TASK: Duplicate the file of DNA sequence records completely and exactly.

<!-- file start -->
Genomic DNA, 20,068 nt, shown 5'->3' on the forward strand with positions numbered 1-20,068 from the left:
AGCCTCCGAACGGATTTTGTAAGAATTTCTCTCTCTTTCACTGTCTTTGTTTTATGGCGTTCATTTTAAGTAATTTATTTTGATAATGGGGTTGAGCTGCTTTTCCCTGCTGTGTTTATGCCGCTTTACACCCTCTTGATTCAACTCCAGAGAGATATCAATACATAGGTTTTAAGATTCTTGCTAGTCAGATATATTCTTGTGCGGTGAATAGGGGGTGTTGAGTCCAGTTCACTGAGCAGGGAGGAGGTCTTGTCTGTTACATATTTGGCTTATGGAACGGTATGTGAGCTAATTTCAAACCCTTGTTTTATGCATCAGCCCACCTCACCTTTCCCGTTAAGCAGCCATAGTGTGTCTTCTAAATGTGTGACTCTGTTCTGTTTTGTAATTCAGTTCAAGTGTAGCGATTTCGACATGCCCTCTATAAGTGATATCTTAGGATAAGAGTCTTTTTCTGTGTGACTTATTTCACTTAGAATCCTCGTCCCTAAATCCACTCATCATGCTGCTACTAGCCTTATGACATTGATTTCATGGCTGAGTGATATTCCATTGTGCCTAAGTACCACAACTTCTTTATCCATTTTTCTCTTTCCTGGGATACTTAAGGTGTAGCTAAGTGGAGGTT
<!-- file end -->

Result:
Genomic DNA, 20,068 nt, shown 5'->3' on the forward strand with positions numbered 1-20,068 from the left:
AGCCTCCGAACGGATTTTGTAAGAATTTCTCTCTCTTTCACTGTCTTTGTTTTATGGCGTTCATTTTAAGTAATTTATTTTGATAATGGGGTTGAGCTGCTTTTCCCTGCTGTGTTTATGCCGCTTTACACCCTCTTGATTCAACTCCAGAGAGATATCAATACATAGGTTTTAAGATTCTTGCTAGTCAGATATATTCTTGTGCGGTGAATAGGGGGTGTTGAGTCCAGTTCACTGAGCAGGGAGGAGGTCTTGTCTGTTACATATTTGGCTTATGGAACGGTATGTGAGCTAATTTCAAACCCTTGTTTTATGCATCAGCCCACCTCACCTTTCCCGTTAAGCAGCCATAGTGTGTCTTCTAAATGTGTGACTCTGTTCTGTTTTGTAATTCAGTTCAAGTGTAGCGATTTCGACATGCCCTCTATAAGTGATATCTTAGGATAAGAGTCTTTTTCTGTGTGACTTATTTCACTTAGAATCCTCGTCCCTAAATCCACTCATCATGCTGCTACTAGCCTTATGACATTGATTTCATGGCTGAGTGATATTCCATTGTGCCTAAGTACCACAACTTCTTTATCCATTTTTCTCTTTCCTGGGATACTTAAGGTGTAGCTAAGTGGAGGTT